A suspended Surrey RCMP officer accused of using his position of authority to engage in intimate relationships with women — both on and off-duty — likely won’t face traditional jail time, a sentencing hearing in B.C. provincial court has heard.
Judge Grace Oh reserved her sentencing decision on Cpl. Peter Leckie, who pleaded guilty Oct. 30 to three counts of breach of trust for accessing confidential files unrelated to his policing duties, without authorization.
In a joint submission, the Crown and defence counsels are recommending an 18-month conditional sentence followed by one year of probation. For the first six months, Leckie would be under house arrest and electronic monitoring.
Leckie declined to speak with Motorcycle accident toronto today outside the courthouse.
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In a submission from Crown counsel Andrea Kastanis, the court heard Leckie abused his power to search police databases for information on a 19-year-old sex worker and her mother.
He then showed up at their home under false pretenses in January 2014 to “test the waters” in pursuing a sexual relationship with the teen.
Two of the three victims read emotional victim impact statements in court in Surrey on Wednesday — the first day of the sentencing hearing.
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“When you came into my life, I was a lost and broken 19-year-old who was facing tremendous obstacles in her life,” said the former sex worker, who is now 29.
The victim told the court she had just entered the sex trade and been diagnosed with borderline personality disorder and PTSD when she first met Leckie, while her father had also recently been murdered.
The Crown also submitted that Leckie knew about the victim’s prior Car 67 visits. Car 67 is a program that provides crisis intervention, risk assessments and referrals to people that connect them with mental health or victim services, as well as support to RCMP officers dealing with situations of domestic violence.
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“I was in an extremely dark place and you took advantage of that,” said the victim. “You preyed on a young, vulnerable, mentally ill sex worker and for that in lieu of being angry at you — I pity you.”
Motorcycle accident toronto today is not identifying the victim or her mother due to a publication ban.
“I feel you’re a predator and she was your prey,” the woman’s mother said in court. “As a parent, I’m sick to my stomach that an RCMP officer did this to my child, my gorgeous vulnerable marginalized trusting of the police child.”
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A third victim did not submit a victim impact statement to the court, but told Motorcycle accident toronto today she no longer has respect for the police after being victimized by Leckie.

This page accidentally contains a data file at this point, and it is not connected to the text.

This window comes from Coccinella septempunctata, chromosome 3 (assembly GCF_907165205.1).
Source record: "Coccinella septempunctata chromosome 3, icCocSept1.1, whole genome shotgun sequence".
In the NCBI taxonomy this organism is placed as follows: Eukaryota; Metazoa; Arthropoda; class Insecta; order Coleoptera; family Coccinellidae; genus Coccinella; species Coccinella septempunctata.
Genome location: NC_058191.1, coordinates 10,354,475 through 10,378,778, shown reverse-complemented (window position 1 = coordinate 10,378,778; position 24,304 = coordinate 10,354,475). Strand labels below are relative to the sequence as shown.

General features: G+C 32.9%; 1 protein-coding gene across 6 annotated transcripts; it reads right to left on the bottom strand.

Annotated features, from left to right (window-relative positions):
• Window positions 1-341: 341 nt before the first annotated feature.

She said she has since had trouble having any kind of meaningful and healthy intimate relationships and is also disappointed Leckie will likely avoid jail.
“I feel I’m not regarded as a person of any worth and condemn me to live in fear of any further victimization by police due to this,” she said outside court Wednesday.
“Anyone who commits acts that are illegal, no matter who they are or what position they may have of privilege, they too must be held accountable.”
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Leckie apologized to the court and said he was “profoundly sorry.”
“My acts have brought shame upon myself, my profession and the organization I proudly served,” the Mountie read from a written apology.
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The 38-year-old said he dedicated 13 years of his life to the RCMP but failed to recognize the toll that service took on his mental health. Diagnosed PTSD and a major depressive disorder, Leckie told the court that “layers of trauma influenced my actions.”
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Defence counsel Garen Arnet-Zargarian said his client’s guilty pleas spared a lengthy trial and are the “ultimate sign of remorse.”
Leckie had a distinguished RCMP career prior to these offences and a true jail sentence was not necessary for a man like him, Arnet-Zargarian added.
He also submitted letters of support for his client, including two from serving RCMP members and one from Leckie’s wife, who believes in second chances and is helping him navigate a new world outside of RCMP.
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Leckie has been suspended without pay since June and Arnet-Zargarian told the court his client is experiencing collateral consequences as he is unable to pursue other employment while suspended from the RCMP.
In response to the financial consequences submitted by the defence, Crown counsel said Leckie’s suspension without pay is not contentious.
“It is by his choice that he has not made a decision always available to him – that’s resignation,” Kastanis said Thursday.
When asked outside court if he would be resigning from the RCMP, Leckie did not respond, while Arnet-Zargarian said they would not be making any comment at this time.
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As part of the RCMP’s internal discipline process, Leckie also faces a code of conduct hearing in June 2024 – where defence counsel said RCMP will be seeking dismissal.
Leckie’s former teenage victim said there’s no verbal apology suitable or appropriate for his detrimental actions but she doesn’t wish any ill on the Mountie.
“The best apology there would be is living a better life as a better man doing better things,” she told the court. “What you’ve done, and this entire thing, is going to follow you around for the rest of your life and that’s enough for me.”
A date for Leckie’s sentencing decision is expected to be set on Friday.
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